Fewer may be fed this Thanksgiving, as Winnipeg’s shelters, food banks limit access due to COVID-19

Siloam Mission’s annual Thanksgiving dinner for those who are less fortunate in Winnipeg is usually preceded by a media campaign advertising the day and time — but not this year.

In fact, the shelter isn’t publicly announcing which day it will be having its sit-down holiday meal — a celebration which typically draws more patrons than Christmas — in order to avoid a big influx of people. 

With past holiday meals, “when we publicize it, we sometimes get extra people that day who normally wouldn’t be using our services,” said Siloam communications manager Luke Thiessen.

“And we just don’t want to crowd any more than we have to when we serve that meal.”

They have to avoid a crowd this year because of Winnipeg’s concerning COVID-19 numbers, and restrictions in place as the city and surrounding area are at the orange, or “restricted,” level on the province’s pandemic response system.

WATCH | Winnipeg’s shelters, food banks limit access due to COVID-19:

Fewer of Winnipeg’s vulnerable population will be fed this Thanksgiving as shelters and food banks limit access because of COVID-19. 2:16

In light of that, Siloam is trying to be as cautious as possible. Priority for the sit-down Thanksgiving meal is being given to those who already stay at the shelter, which is roughly 100 people.

The dinners are just so important for folks who are isolated and don’t have the opportunity to get out much– Nicole Sward, West Broadway Community Organization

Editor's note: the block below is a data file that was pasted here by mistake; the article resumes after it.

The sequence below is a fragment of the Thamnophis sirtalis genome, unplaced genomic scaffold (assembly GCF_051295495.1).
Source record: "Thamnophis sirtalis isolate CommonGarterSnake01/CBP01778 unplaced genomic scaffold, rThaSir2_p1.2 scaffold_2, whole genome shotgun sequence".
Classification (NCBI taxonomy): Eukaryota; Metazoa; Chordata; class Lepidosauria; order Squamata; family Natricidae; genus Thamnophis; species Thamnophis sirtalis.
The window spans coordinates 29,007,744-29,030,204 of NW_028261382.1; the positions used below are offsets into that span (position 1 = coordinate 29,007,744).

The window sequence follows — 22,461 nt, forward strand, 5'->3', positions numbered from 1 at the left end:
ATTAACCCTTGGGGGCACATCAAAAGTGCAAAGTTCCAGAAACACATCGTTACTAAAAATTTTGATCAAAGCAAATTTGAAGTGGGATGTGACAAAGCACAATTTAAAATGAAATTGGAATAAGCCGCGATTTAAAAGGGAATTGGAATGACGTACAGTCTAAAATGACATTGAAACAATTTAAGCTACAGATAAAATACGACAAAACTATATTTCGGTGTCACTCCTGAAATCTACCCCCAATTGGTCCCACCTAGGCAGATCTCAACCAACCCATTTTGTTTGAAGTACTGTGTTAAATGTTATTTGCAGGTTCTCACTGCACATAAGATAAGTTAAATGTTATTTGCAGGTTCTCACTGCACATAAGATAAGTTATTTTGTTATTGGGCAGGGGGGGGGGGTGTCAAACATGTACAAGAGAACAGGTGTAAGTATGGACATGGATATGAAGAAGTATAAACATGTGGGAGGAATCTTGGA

Another 300 who visit Siloam on a daily basis won’t be allowed inside, but they will get a hot meal to go. That’s about half of the 700 to 800 people who were fed a sit-down turkey dinner with all the fixings last year.

“Moving to the orange phase has been a real extra challenge, in terms of realizing we definitely can’t increase numbers on that day. If anything, we have to decrease and find ways to get those meals out the front door,” said Thiessen. 

He acknowledges planning large-scale meals during a pandemic hasn’t been easy, but says it is manageable.

Siloam’s Luke Thiessen, seen here in an August 2019 photo, says planning for a large Thanksgiving meal during a pandemic is a challenge, but the mission still hopes to feed several hundred people. (Ahmar Khan/CBC)

Agencies that provide social services are exempt from the 10-person gathering limit that applies elsewhere in Winnipeg, as long as they are following health protocols, such as monitoring and screening those who come in, and tracking who has come and gone.

“Our group of people who are staying in our shelter are effectively a bubble — they get all of their service there. We aren’t allowing anyone inside who is not part of that cohort, that bubble,” said Thiessen. 

Up to 110 people can safely sit in the dining room while physically distancing, Thiessen said. Patrons will wear masks when they aren’t eating.

Dinner at home, online gathering in West Broadway